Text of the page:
Hypervalinemia

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Hypervalinemia
Classification and external resources
L-valine-skeletal.svg
ICD-9 270.3
OMIM 277100

Hypervalinemia, also called valinemia or valine transaminase deficiency,[1] is a rare autosomal recessive metabolic disorder in which urinary and serum levels of the branched-chain amino acid valine are elevated, without related elevation of the branched-chain amino acids leucine and isoleucine.[2][3] It is caused by a deficiency of the enzyme valine transaminase.[4]

Characteristics[edit]

Presenting in infancy, symptoms include lack of appetite, vomiting, dehydration, hypotonia and failure to thrive.

Genetics[edit]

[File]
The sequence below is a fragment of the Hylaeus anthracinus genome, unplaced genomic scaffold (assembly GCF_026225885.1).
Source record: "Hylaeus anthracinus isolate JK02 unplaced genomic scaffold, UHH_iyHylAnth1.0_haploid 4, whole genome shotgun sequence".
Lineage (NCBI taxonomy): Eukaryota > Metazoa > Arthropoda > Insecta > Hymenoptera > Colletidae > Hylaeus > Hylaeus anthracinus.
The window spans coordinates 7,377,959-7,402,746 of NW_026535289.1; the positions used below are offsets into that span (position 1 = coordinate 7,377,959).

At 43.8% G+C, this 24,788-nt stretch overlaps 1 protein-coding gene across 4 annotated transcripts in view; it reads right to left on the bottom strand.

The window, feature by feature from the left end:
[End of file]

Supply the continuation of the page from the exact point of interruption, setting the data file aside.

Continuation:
Hypervalinemia has an autosomal recessive pattern of inheritance.

Hypervalinemia is inherited in an autosomal recessive manner.[1] This means the defective gene responsible for the disorder is located on an autosome, and two copies of the defective gene (one inherited from each parent) are required in order to be born with the disorder. The parents of an individual with an autosomal recessive disorder both carry one copy of the defective gene, but usually do not experience any signs or symptoms of the disorder.

See also[edit]

References[edit]

  1. ^ a b Online 'Mendelian Inheritance in Man' (OMIM) 277100
  2. ^ Tada K, Wada Y, Arakawa T (1967). "Hypervalinemia. Its metabolic lesion and therapeutic approach". Am. J. Dis. Child. 113 (1): 64–67. doi:10.1001/archpedi.1967.02090160114013. PMID 6066688. 
  3. ^ Wada Y, Tada K, Minagawa A, Yoshida T, Morikawa T, Okamura T (1963). "Idiopathic hypervalinemia: probably a new entity of inborn error of valine metabolism". Tohoku J. Exp. Med. 81: 46–55. doi:10.1620/tjem.81.46. PMID 14077060. 
  4. ^ Dancis J, Hutzler J, Tada K, Wada Y, Morikawa T, Arakawa T (1967). "Hypervalinemia. A defect in valine transamination". Pediatrics 39 (6): 813–817. PMID 6067402.